expert witness

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expert witness

[ikspurt′, ek′spərt]
Etymology: L, experiri, to try; AS, witnes, knowledge
a person who has special knowledge of a subject about which a court requests testimony. Special knowledge may be acquired by experience, education, observation, or study but is not possessed by the average person. An expert witness provides testimony or informed opinions on evidence. This evidence often serves to educate the court and the jury in the subject under consideration.
A person qualified by education, training, experience, occupation, present position, degrees held, publications and professional organization membership that establishes authority as an expert to give opinions

expert witness

Forensic medicine A person qualified by education, training, experience, occupation, present position, degrees held, publications and professional organization membership that establishes authority as an expert to give opinions; EWs are permitted to offer opinions in court related to their area of expertise which would not be permitted a witness without such status. See Expert. Cf Hired gun, Whore.

ex·pert wit·ness

(eks'pĕrt wit'nĕs)
In health care, someone with special training who testifies for the defense or prosecution in a court case to clarify esoteric points for the jury or judge.

expert witness,

n a person sufficiently trained in a given area of expertise who can give testimony relevant to a case in court.

ex·pert wit·ness

(eks'pĕrt wit'nĕs)
In health care, someone with special training who testifies for the defense or prosecution in court.
References in periodicals archive ?
4 permits payments of contingent fees to expert witnesses as long as they are not based upon percentage of recovery, law firm may contract with non-lawyer consultants to share "success fee" that client pays law firm in event of favorable outcome of client's case).
My last observation is that the author does not discuss the status and role of expert witnesses after the abolition of the Shari`a courts in 1956, when family law cases were transferred to the family divisions of the national courts.
He said: "The immunity of expert witnesses has for many years been an anomaly which has led to injustice.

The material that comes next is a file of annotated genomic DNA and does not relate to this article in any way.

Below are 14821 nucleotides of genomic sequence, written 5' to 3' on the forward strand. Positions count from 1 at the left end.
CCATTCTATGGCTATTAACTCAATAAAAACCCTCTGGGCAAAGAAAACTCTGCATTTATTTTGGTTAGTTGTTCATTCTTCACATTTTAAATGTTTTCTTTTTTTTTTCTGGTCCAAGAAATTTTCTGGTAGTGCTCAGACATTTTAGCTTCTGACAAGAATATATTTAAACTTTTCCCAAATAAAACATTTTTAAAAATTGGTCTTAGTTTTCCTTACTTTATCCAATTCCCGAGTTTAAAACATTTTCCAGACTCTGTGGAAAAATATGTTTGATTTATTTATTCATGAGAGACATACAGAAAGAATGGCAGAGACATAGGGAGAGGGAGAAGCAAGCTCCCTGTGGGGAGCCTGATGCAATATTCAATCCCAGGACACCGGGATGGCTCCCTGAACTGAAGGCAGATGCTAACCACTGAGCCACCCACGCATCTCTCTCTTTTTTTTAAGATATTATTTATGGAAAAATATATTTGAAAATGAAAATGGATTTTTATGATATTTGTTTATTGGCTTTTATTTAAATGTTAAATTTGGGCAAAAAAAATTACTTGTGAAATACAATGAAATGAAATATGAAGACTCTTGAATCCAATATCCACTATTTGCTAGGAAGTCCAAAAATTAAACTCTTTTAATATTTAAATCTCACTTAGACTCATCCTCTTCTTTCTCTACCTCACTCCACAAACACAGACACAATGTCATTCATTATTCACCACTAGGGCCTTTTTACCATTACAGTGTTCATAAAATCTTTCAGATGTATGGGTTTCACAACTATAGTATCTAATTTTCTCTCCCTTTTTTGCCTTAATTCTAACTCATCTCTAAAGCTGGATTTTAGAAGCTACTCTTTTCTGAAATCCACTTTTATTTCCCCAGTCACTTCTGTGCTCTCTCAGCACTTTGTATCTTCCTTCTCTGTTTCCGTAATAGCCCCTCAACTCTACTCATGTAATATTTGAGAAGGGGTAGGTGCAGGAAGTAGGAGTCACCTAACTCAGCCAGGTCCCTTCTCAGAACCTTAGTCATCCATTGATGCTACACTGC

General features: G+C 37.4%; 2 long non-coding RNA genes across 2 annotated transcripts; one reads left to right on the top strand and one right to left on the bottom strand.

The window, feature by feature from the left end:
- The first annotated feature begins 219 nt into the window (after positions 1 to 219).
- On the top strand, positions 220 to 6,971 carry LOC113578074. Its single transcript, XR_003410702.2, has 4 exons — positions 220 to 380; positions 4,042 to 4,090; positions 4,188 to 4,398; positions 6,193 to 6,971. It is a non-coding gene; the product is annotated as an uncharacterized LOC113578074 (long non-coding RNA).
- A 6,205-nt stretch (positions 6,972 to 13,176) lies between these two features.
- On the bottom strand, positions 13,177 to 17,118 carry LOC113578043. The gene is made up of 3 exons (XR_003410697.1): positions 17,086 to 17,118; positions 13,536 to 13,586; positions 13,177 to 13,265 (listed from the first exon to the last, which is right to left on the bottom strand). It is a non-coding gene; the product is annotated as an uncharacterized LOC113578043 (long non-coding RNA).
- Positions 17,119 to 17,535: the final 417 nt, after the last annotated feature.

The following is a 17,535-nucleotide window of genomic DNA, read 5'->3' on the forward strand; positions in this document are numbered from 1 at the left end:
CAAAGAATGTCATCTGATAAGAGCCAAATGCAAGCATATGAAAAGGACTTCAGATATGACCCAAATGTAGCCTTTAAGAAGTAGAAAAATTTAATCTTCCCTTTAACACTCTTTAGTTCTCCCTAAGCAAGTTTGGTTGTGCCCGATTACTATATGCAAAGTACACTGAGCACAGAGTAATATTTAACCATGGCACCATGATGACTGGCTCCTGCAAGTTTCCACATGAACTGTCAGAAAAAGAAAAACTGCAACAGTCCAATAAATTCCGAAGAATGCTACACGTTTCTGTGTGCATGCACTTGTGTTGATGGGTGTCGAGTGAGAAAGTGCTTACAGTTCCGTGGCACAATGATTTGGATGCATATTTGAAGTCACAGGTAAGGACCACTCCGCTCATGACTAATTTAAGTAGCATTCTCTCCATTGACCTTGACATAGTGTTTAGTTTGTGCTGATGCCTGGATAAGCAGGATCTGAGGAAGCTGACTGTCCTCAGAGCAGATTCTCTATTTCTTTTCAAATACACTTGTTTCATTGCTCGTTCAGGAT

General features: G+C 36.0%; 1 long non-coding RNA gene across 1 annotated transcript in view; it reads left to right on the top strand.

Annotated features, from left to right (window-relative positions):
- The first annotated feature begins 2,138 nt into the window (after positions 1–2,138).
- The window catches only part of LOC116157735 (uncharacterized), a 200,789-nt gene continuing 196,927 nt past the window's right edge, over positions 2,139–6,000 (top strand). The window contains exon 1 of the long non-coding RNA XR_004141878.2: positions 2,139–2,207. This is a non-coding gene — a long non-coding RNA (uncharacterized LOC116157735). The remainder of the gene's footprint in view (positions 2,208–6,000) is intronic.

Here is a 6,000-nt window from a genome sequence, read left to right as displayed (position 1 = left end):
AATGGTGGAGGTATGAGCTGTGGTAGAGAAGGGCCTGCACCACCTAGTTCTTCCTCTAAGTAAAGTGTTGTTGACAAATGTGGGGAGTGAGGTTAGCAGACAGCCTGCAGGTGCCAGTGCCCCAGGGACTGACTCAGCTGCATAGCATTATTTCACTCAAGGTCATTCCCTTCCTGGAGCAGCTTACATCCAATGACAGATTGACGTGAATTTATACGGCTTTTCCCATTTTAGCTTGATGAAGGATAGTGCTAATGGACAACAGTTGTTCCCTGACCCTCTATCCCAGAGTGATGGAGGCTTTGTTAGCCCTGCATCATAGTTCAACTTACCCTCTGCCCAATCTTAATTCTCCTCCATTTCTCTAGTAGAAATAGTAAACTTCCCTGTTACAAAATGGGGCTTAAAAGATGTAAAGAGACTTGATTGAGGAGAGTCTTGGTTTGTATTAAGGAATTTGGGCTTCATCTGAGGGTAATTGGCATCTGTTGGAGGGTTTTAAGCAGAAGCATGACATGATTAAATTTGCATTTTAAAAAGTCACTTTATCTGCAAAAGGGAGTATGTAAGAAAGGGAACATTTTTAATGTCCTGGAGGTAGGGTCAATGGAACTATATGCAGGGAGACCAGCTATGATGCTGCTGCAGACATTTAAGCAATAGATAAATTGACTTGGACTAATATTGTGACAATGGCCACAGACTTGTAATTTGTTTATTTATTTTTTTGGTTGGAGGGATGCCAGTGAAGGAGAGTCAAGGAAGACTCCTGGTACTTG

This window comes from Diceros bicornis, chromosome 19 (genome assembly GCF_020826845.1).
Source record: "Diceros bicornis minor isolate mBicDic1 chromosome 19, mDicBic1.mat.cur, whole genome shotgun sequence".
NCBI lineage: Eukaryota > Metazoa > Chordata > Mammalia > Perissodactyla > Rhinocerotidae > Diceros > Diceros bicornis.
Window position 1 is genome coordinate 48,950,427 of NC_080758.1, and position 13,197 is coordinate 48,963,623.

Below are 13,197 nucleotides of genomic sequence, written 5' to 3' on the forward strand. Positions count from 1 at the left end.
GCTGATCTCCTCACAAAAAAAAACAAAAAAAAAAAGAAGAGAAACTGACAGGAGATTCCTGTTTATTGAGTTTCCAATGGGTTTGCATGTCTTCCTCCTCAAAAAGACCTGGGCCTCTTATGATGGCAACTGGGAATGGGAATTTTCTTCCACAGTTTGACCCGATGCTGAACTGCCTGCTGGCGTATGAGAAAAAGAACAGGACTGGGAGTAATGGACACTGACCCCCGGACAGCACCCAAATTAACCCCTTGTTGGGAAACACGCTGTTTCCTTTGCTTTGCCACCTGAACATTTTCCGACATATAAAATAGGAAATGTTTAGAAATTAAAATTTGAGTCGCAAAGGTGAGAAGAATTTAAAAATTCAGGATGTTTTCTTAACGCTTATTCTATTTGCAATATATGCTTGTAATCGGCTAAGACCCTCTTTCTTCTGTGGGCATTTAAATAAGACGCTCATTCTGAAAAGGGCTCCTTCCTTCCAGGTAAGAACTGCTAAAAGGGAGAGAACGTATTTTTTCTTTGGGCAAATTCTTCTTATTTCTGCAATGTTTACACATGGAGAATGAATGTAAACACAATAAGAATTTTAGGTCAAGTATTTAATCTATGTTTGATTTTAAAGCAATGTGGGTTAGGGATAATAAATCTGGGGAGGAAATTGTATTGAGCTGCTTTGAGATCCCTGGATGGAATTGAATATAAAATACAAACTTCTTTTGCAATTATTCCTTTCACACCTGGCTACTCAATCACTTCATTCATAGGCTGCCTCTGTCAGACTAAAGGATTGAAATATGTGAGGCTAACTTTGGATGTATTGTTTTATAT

The best expert witnesses inspire confidence without being arrogant, are engaging and personable, and, most of all, are able to articulate information in a way that can be easily understood by non-experts in the jury box, says Roach.
Physicians have an obligation to testify in court as expert witnesses when appropriate, and the testimony must be impartial.
Other expert witnesses, Dr Niels of Oxera Consulting, for Amrac, and Dr Bishop of CRA International, for SIS came in for implied criticism when Mr Justice Morgan noted that they "went beyond the normal scope of expert evidence, as I understand it".
For expert witnesses," continues Nowicki, "these areas will represent new fields, and lawyers will need experts to help them sort out the scientific aspects.
An idea takes root: Hold those expert witnesses accountable," by Aaron S.
Currently a high demand for property management expert witnesses exists.
Any college-level or serious legal library needs A Litigator's Guide to Expert Witnesses, an outstanding survey of how expert witness testimony works, how it's earned criticism, and how expert qualifications and testimony can make or break a trial.
physicians as expert witnesses are not immune from disciplinary action by the General Medical Council.
A new system designed to restore public and professional confidence in the role played by medical expert witnesses in the family courts was unveiled yesterday by the Chief Medical Officer for England.